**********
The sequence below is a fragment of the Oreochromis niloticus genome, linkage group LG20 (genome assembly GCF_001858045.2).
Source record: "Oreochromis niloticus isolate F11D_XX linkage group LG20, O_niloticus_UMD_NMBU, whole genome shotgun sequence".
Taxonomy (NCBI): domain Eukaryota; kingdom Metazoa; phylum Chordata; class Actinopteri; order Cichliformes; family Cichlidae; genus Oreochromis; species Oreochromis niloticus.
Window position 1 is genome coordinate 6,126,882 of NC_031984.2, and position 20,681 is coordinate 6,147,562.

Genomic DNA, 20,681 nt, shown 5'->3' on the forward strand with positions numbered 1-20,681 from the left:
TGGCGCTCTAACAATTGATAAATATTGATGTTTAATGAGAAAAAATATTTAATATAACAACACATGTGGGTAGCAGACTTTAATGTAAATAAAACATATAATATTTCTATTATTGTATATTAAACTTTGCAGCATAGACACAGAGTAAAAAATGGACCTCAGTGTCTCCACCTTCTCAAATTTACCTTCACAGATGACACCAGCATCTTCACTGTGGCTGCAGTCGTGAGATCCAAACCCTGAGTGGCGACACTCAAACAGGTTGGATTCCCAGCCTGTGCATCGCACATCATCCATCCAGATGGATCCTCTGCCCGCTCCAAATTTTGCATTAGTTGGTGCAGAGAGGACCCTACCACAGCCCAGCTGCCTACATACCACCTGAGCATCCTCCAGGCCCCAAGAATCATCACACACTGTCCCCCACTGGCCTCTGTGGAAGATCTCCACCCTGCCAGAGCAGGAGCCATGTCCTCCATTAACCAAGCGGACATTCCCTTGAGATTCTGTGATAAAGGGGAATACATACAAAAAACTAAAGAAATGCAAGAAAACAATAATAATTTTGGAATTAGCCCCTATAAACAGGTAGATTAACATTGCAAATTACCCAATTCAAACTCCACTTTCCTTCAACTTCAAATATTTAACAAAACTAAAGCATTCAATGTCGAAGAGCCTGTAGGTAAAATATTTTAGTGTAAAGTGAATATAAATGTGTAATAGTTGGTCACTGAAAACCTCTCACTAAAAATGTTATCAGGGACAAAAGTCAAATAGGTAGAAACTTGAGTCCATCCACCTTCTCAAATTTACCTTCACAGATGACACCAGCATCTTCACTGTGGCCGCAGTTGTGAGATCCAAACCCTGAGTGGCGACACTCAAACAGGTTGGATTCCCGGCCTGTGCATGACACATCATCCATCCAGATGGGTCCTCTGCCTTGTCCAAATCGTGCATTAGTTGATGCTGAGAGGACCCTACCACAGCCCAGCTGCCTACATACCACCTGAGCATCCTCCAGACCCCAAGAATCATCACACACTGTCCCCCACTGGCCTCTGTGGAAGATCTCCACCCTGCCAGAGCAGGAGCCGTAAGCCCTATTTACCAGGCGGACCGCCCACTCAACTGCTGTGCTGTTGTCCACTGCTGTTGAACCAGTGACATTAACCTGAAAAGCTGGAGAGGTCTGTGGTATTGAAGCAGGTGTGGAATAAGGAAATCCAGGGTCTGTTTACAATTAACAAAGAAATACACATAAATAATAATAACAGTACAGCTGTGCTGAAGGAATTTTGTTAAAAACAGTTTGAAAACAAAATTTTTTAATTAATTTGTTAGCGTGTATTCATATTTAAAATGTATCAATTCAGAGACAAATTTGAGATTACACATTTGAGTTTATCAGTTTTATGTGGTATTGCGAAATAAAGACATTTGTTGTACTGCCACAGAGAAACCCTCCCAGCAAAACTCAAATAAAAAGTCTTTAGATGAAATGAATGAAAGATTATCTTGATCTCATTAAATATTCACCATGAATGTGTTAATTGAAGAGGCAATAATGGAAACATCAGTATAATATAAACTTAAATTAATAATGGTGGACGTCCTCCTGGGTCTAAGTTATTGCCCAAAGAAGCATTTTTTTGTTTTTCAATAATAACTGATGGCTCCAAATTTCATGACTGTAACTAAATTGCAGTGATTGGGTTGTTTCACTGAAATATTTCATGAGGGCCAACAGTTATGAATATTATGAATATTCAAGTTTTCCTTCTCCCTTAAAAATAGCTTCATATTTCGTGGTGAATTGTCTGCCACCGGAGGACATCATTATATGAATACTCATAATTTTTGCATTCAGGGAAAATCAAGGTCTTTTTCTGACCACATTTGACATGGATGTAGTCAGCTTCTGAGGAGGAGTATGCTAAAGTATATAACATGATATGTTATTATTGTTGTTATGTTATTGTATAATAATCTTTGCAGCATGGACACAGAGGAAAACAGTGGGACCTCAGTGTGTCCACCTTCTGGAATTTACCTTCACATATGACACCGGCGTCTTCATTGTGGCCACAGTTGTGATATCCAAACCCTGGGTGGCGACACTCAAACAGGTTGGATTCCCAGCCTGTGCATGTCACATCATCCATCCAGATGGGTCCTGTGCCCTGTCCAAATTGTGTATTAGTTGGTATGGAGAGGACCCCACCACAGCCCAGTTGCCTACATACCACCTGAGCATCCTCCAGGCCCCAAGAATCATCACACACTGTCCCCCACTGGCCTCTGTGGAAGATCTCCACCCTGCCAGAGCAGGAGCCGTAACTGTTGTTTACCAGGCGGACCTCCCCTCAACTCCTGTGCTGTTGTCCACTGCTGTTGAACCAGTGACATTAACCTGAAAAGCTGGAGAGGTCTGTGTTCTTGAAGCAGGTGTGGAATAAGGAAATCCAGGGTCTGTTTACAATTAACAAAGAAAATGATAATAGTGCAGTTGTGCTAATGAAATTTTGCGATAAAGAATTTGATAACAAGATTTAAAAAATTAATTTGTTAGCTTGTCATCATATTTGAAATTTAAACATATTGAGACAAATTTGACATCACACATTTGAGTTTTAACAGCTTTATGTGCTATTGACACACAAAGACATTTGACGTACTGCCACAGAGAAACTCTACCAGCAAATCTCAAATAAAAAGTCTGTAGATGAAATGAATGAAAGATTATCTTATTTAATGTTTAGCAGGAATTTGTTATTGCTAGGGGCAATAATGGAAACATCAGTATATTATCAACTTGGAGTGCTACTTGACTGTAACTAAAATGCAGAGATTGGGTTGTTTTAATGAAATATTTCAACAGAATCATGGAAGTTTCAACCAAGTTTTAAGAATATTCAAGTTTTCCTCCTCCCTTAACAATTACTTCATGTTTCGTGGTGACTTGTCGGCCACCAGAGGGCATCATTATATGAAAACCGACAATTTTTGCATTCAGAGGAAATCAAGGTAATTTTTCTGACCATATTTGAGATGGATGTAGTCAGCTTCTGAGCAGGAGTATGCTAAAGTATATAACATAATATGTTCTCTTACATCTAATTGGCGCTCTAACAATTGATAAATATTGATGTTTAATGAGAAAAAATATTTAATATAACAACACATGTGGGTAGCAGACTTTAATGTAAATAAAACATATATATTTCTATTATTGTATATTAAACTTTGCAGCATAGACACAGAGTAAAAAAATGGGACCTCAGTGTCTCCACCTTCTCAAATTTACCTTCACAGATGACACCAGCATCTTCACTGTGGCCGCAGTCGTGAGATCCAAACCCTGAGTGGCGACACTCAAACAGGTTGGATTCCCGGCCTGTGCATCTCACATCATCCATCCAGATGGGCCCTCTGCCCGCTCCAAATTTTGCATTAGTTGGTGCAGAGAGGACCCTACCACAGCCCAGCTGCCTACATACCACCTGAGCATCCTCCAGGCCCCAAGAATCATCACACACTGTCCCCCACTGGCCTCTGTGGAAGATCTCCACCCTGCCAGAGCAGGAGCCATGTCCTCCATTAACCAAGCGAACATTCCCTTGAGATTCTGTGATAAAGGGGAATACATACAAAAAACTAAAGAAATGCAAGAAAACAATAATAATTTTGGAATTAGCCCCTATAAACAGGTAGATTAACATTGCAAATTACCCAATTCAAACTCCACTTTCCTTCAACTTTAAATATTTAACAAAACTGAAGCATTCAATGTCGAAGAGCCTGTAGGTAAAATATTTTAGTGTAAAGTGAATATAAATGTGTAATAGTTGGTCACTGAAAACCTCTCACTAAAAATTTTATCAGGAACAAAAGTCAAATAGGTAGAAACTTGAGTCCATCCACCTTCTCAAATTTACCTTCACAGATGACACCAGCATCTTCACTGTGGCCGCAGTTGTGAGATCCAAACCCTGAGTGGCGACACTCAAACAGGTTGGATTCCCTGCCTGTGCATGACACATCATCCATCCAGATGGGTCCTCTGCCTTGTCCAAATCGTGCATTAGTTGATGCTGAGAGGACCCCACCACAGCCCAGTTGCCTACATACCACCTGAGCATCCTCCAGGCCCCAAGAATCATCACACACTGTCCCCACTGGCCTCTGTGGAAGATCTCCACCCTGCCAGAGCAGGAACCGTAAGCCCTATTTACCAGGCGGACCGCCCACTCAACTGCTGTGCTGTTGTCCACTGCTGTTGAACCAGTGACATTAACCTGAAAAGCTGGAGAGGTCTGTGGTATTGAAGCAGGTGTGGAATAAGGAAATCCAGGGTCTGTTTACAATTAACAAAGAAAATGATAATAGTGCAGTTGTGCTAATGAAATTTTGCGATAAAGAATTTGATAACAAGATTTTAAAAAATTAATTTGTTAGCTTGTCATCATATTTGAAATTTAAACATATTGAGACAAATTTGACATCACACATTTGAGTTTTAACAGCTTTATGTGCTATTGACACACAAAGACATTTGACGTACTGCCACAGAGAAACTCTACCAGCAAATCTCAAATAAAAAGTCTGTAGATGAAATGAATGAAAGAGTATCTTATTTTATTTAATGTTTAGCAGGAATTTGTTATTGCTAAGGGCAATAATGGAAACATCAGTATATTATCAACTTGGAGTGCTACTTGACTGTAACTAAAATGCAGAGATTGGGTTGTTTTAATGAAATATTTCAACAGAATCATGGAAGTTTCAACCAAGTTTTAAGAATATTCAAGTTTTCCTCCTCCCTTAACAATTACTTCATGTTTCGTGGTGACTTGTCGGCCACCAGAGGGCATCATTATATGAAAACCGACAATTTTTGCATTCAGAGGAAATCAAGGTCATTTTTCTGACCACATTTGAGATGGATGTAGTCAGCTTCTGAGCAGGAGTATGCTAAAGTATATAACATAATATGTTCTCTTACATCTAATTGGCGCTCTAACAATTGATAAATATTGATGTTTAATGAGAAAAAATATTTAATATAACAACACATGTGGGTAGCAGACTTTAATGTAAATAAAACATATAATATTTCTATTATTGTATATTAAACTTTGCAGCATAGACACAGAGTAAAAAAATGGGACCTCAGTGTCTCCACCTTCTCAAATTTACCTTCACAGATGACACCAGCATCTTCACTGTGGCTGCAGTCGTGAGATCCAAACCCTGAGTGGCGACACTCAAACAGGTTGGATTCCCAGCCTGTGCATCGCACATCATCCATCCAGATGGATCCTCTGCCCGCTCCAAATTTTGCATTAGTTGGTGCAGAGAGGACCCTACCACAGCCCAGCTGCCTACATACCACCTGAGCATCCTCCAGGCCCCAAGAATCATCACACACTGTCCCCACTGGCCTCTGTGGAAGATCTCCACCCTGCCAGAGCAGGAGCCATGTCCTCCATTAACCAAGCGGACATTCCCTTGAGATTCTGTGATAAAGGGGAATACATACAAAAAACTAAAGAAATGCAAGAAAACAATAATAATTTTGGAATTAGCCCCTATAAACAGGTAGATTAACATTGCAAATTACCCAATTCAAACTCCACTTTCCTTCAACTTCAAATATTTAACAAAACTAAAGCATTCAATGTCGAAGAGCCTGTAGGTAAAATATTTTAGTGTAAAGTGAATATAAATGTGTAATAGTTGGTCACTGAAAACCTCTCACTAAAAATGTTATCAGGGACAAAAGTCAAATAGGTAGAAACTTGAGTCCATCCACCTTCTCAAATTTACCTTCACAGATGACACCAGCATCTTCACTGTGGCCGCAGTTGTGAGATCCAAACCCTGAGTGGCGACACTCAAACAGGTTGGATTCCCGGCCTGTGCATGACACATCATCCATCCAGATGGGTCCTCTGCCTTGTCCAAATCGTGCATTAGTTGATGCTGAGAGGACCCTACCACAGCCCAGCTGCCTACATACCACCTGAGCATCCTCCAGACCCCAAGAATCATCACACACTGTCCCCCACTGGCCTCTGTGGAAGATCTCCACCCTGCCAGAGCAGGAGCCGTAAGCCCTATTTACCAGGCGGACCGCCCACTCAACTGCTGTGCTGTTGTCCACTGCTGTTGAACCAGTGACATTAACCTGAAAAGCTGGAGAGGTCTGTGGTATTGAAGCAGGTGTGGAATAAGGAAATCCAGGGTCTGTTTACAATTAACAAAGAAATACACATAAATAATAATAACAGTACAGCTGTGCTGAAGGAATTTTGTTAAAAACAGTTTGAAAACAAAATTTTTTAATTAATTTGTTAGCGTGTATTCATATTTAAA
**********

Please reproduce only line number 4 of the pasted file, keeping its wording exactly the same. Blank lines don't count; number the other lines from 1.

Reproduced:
Window position 1 is genome coordinate 6,126,882 of NC_031984.2, and position 20,681 is coordinate 6,147,562.